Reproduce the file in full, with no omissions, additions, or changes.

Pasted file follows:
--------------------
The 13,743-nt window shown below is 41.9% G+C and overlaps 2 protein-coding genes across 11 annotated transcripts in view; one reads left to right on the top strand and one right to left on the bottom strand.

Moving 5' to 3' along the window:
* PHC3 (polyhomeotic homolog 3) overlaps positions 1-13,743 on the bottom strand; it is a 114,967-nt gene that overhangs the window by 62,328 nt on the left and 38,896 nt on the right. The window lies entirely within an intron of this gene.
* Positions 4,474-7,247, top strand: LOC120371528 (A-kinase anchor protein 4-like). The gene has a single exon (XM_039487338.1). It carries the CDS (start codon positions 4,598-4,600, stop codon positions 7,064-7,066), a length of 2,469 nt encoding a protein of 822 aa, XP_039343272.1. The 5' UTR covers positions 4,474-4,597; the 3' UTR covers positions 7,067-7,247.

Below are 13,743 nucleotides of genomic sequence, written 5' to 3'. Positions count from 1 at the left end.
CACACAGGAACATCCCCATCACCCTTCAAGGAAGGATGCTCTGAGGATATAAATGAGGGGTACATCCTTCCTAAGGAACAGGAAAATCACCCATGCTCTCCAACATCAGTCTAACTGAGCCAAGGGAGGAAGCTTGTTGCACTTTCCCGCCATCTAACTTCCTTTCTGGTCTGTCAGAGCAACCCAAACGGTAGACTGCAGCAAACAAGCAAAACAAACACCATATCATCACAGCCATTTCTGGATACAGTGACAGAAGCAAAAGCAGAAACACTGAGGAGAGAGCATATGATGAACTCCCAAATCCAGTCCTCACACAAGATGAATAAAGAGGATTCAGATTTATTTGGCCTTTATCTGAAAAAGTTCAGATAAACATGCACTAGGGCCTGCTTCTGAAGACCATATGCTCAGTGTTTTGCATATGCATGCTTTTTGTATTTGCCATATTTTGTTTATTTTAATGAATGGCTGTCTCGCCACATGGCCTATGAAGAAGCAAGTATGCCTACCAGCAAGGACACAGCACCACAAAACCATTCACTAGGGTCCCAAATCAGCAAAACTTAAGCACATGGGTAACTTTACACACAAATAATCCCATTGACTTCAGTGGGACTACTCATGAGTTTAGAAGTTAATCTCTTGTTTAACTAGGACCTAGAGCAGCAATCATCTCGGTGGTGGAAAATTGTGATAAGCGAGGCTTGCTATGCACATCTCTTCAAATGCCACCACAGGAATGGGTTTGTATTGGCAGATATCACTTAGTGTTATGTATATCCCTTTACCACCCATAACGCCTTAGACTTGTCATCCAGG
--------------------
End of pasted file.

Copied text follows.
The 13,743-nt window shown below is 41.9% G+C and overlaps 2 protein-coding genes across 11 annotated transcripts in view; one reads left to right on the top strand and one right to left on the bottom strand.

Moving 5' to 3' along the window:
* PHC3 (polyhomeotic homolog 3) overlaps positions 1-13,743 on the bottom strand; it is a 114,967-nt gene that overhangs the window by 62,328 nt on the left and 38,896 nt on the right. The window lies entirely within an intron of this gene.
* Positions 4,474-7,247, top strand: LOC120371528 (A-kinase anchor protein 4-like). The gene has a single exon (XM_039487338.1). It carries the CDS (start codon positions 4,598-4,600, stop codon positions 7,064-7,066), a length of 2,469 nt encoding a protein of 822 aa, XP_039343272.1. The 5' UTR covers positions 4,474-4,597; the 3' UTR covers positions 7,067-7,247.

Below are 13,743 nucleotides of genomic sequence, written 5' to 3'. Positions count from 1 at the left end.
CACACAGGAACATCCCCATCACCCTTCAAGGAAGGATGCTCTGAGGATATAAATGAGGGGTACATCCTTCCTAAGGAACAGGAAAATCACCCATGCTCTCCAACATCAGTCTAACTGAGCCAAGGGAGGAAGCTTGTTGCACTTTCCCGCCATCTAACTTCCTTTCTGGTCTGTCAGAGCAACCCAAACGGTAGACTGCAGCAAACAAGCAAAACAAACACCATATCATCACAGCCATTTCTGGATACAGTGACAGAAGCAAAAGCAGAAACACTGAGGAGAGAGCATATGATGAACTCCCAAATCCAGTCCTCACACAAGATGAATAAAGAGGATTCAGATTTATTTGGCCTTTATCTGAAAAAGTTCAGATAAACATGCACTAGGGCCTGCTTCTGAAGACCATATGCTCAGTGTTTTGCATATGCATGCTTTTTGTATTTGCCATATTTTGTTTATTTTAATGAATGGCTGTCTCGCCACATGGCCTATGAAGAAGCAAGTATGCCTACCAGCAAGGACACAGCACCACAAAACCATTCACTAGGGTCCCAAATCAGCAAAACTTAAGCACATGGGTAACTTTACACACAAATAATCCCATTGACTTCAGTGGGACTACTCATGAGTTTAGAAGTTAATCTCTTGTTTAACTAGGACCTAGAGCAGCAATCATCTCGGTGGTGGAAAATTGTGATAAGCGAGGCTTGCTATGCACATCTCTTCAAATGCCACCACAGGAATGGGTTTGTATTGGCAGATATCACTTAGTGTTATGTATATCCCTTTACCACCCATAACGCCTTAGACTTGTCATCCAGG